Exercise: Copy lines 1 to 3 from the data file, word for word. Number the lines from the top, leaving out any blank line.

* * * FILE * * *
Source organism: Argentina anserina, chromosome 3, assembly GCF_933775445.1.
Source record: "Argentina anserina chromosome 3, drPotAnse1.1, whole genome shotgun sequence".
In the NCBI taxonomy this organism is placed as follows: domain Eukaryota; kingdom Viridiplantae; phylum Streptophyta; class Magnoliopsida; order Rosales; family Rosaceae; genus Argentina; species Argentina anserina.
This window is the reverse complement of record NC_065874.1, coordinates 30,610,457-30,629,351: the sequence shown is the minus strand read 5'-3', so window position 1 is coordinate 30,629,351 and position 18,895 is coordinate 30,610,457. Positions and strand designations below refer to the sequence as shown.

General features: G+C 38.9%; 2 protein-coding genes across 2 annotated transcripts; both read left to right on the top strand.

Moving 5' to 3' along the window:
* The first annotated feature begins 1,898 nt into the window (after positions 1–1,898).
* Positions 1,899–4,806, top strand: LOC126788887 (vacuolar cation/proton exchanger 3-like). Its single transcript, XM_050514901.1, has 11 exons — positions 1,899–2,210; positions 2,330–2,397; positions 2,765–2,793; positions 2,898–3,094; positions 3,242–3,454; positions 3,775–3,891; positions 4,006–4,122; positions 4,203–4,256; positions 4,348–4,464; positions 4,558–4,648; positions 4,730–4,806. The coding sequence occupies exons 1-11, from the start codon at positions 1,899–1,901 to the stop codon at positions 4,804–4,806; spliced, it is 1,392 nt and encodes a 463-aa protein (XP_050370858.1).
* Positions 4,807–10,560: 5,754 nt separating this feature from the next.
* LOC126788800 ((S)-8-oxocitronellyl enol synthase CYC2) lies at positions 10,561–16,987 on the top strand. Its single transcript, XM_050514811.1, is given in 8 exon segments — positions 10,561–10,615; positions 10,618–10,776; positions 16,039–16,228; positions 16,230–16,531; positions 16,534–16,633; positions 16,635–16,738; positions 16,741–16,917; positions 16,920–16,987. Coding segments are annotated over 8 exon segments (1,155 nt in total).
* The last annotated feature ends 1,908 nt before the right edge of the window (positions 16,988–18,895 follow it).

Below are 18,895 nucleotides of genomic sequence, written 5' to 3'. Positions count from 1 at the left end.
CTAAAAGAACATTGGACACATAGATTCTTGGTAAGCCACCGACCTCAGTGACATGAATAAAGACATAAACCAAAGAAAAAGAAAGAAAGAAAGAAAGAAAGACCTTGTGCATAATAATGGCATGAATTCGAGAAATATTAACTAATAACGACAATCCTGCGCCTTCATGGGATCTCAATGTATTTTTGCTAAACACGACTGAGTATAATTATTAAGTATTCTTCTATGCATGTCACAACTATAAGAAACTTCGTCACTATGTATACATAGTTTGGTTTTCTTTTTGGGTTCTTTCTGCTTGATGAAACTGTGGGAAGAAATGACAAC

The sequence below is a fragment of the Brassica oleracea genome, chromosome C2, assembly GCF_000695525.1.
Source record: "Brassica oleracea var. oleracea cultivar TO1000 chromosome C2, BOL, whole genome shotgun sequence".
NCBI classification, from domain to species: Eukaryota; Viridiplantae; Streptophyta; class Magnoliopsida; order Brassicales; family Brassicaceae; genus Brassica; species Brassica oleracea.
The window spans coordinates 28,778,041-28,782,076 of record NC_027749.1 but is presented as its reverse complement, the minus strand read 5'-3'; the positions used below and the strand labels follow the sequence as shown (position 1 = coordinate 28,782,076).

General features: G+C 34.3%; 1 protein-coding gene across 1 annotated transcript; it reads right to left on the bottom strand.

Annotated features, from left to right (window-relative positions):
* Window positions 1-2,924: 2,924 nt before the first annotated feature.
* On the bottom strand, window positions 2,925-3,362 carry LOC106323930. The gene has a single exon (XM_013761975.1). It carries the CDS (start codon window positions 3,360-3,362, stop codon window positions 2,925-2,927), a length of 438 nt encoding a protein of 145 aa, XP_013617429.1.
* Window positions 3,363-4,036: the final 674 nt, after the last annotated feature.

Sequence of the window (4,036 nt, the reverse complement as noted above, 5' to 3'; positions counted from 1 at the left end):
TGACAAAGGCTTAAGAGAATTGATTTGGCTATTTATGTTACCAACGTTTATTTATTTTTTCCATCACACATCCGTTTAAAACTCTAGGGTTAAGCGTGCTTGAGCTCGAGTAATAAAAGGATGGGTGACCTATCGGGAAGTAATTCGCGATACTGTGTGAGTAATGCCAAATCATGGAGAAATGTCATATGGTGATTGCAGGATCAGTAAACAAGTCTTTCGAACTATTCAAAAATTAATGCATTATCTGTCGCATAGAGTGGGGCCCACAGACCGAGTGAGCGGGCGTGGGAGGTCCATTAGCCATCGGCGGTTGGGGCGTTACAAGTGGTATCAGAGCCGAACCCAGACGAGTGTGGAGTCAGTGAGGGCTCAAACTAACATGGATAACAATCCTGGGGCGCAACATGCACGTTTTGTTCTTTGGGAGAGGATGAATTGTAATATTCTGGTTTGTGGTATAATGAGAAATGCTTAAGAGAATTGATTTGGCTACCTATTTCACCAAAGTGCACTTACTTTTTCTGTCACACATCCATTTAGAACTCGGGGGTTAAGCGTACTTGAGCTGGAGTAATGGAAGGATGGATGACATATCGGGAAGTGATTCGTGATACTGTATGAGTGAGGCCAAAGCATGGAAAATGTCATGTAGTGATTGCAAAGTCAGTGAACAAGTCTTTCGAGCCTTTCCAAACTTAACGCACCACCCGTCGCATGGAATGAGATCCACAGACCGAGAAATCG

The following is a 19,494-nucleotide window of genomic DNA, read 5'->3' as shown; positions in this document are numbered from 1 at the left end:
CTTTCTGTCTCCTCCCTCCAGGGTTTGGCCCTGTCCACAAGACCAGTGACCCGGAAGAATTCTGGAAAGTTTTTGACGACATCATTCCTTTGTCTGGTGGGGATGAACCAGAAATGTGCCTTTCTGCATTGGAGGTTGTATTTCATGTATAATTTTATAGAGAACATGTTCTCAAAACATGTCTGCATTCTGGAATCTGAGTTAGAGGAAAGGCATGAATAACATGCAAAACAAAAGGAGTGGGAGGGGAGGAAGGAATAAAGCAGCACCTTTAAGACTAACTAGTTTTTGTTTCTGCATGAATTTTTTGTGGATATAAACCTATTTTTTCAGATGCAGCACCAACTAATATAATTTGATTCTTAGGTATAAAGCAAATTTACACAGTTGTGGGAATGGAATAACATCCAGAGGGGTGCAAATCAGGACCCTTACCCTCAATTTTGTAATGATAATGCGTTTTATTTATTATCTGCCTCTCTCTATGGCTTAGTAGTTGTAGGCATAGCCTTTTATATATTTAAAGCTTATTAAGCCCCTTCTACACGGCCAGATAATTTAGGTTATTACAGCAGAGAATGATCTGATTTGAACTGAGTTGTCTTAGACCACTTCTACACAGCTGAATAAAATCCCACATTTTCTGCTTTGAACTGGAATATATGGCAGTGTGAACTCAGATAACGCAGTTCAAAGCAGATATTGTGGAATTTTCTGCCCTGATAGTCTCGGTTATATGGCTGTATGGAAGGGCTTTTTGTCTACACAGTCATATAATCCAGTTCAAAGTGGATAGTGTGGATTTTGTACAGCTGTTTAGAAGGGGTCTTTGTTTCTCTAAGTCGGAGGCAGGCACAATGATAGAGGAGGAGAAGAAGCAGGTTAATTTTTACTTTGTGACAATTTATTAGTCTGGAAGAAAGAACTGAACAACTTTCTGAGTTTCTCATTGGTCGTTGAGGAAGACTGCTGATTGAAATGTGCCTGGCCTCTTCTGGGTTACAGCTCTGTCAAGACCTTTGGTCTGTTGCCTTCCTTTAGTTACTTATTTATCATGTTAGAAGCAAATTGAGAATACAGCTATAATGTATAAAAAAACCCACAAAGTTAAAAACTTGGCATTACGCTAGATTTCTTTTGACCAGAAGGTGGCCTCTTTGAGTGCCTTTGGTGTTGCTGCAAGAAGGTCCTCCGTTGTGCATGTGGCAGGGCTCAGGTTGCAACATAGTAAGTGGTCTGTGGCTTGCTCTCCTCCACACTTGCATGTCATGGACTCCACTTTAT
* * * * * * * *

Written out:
Source organism: Argentina anserina, chromosome 3, assembly GCF_933775445.1.
Source record: "Argentina anserina chromosome 3, drPotAnse1.1, whole genome shotgun sequence".
In the NCBI taxonomy this organism is placed as follows: domain Eukaryota; kingdom Viridiplantae; phylum Streptophyta; class Magnoliopsida; order Rosales; family Rosaceae; genus Argentina; species Argentina anserina.